The first time I heard medicine referred to as a hobby, it was by my cousin, a corporate attorney who had met her husband while he was still a medical student. He moved into her place for his final year of medical school, then she continued to support him as they started a family during his residency and then a multi-year fellowship.
Despite having several physicians within her cohort in our family, she was more than a little miffed by both the long duration of training and the less than generous remuneration he brought home when she calculated it on a per hour basis.
We were at a party and I was introducing her to a friend. The friend asked my cousin what she did for a living. With a sly wink to me and deadpan delivery, she replied, "I support the hobby of medicine."
Where Are You Going With This?
It's been a transition, but I've found myself going from indulging in the hobby of medicine to actively endorsing medicine as a well-paid hobby for docs that are struggling with burnout. That deserves a bit of explanation, which I intend to approach obliquely and with much digression.
As a high school student, I owned every cassette tape by the 80's band Def Leppard and memorized the lyrics to nearly every song they performed. Not just Hysteria or Pour Some Sugar On Me, but die hard obscure never made the radio songs from albums like On Through The Night.
Being a Def Leppard fan, the lyrics from Rock of Ages posed a question that has long haunted physicians: Is it better to burn out or fade away?
When I was in the throes of burnout, I wanted to save up and get out of the profession as fast as possible. In fact, the way I stumbled across the financial independence blogosphere was by asking google how much money I'd need to save to retire, like this guy did.
I had planned to use what I learned about personal finance to save up a big nest egg and leave medicine behind forever. In the interim, I began to slowly (dare I say, subversively?) make the job I had into the job I wished I had by putting forward proposals that I thought would improve the lifestyle of the majority of docs in our group.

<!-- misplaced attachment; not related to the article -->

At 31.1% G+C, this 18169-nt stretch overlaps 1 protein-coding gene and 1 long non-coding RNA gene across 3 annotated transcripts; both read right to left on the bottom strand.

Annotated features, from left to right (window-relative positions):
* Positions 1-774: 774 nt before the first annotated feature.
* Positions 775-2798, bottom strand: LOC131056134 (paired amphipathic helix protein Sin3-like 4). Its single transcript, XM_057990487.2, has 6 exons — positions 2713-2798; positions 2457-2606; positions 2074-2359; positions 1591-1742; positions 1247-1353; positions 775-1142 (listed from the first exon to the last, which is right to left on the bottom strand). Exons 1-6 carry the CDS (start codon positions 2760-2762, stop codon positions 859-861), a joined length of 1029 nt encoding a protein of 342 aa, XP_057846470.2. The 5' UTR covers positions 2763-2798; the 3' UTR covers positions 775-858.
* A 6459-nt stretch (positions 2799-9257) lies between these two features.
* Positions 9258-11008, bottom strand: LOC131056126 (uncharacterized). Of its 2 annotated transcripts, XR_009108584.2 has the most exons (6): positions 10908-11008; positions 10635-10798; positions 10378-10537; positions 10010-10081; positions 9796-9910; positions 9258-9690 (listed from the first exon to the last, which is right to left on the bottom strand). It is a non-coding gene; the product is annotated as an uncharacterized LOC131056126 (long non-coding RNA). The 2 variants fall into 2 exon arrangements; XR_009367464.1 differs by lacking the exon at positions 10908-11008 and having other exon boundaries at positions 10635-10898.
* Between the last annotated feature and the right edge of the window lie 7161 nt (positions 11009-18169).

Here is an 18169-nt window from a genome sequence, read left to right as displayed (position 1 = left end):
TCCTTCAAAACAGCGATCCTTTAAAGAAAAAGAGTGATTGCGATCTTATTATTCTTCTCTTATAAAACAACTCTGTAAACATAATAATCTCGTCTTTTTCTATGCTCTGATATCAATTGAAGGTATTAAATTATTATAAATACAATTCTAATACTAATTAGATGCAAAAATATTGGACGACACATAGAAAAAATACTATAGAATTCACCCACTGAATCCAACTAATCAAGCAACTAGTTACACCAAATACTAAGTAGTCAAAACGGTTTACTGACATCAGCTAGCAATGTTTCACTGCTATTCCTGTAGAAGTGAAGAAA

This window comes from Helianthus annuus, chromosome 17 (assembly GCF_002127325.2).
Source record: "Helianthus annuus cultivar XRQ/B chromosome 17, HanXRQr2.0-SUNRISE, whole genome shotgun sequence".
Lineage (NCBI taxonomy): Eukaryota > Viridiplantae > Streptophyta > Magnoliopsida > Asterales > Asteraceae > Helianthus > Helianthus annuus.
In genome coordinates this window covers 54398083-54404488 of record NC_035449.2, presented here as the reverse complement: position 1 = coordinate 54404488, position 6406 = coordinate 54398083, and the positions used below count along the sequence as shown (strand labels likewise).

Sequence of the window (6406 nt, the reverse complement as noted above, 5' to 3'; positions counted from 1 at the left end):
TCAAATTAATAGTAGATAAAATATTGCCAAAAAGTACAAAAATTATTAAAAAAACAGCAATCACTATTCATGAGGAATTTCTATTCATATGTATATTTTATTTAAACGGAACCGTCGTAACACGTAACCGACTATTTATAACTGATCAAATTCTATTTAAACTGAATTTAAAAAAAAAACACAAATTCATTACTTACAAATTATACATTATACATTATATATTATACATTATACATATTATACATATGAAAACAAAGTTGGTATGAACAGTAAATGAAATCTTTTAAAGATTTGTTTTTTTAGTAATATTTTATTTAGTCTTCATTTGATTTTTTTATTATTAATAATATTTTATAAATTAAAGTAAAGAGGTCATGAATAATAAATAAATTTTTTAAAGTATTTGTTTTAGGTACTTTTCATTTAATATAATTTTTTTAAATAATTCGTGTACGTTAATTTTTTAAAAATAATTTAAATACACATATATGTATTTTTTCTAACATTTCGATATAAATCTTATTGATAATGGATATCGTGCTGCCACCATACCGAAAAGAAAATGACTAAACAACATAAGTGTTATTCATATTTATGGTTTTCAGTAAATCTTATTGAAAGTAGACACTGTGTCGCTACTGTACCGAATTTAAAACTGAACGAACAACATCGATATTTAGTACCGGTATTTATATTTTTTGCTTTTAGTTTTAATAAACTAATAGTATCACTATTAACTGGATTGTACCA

It turned out I was not alone in feeling that things could be better, and with the support of terrific colleagues, we changed the job to better align with the lives we wanted. The experiment was successful enough that I was able to reduce my clinical load significantly.
As I worked less, it became less a burden and more a joy to enter the department.
Nurses I love (even the cranky ones) now crack a smile when they see me - absence, it seems, really does made the heart grow fonder.
Walking into my shift last week greeted by a 7 rig salute (7 ambulances parked in our ambulance bay) brought back the tingling of the hair on the back of my neck, that excited nausea of drawing my sword as I entered a battlefield.
You're Losing Me With The Incessant Digressions
The verb pique has two different meanings. It can imply stimulated interest or curiosity, but alternately, it can suggest resentfulness and irritation. That pretty much captures the spectrum of my relationship with medicine as I went from full-time to cutting back.
Returning to Def Leppard, I thought I was a done deal to burn out. Instead, I have found unexpected joy in slowly fading away.
At first I just didn't hate medicine.
Next I accepted medicine in its reduced role in my life.
Then I kind of started to read up on cases I saw, as if I were a resident all over again.
Now, medicine has become an interesting thing I get to do outside of my real life - a hobby!
You Never Know When Your Hobby Might Pay Off
It occurred to me, reading my friend Matt Poyner's blog, that practicing the hobby of medicine can provide rewards in unexpected ways.
As part of my bedtime ritual with the kids, I give each child a brief massage to help them relax. During the massage, to keep it interesting, I took to reciting the names of the bones and muscles that comprised the areas of interest, something I started doing one night out of accidental boredom but continued because my daughter loved the exotic way the Latin names sounded.
Fast forward to yesterday afternoon. My daughter returned from school feeling very positive about that day's science test. She thanked me for modeling the flow of blood through the heart, and felt confident in her answers to all but the extra credit question.
The extra credit question was a diagram with an arrow pointing to the calf. Her teacher, she said, informed them after the tests were collected that the correct answer had been "muscle."
My daughter had filled in the blank with "gastrocnemius."
I did not try to suppress the smile that erupted when she told me this story.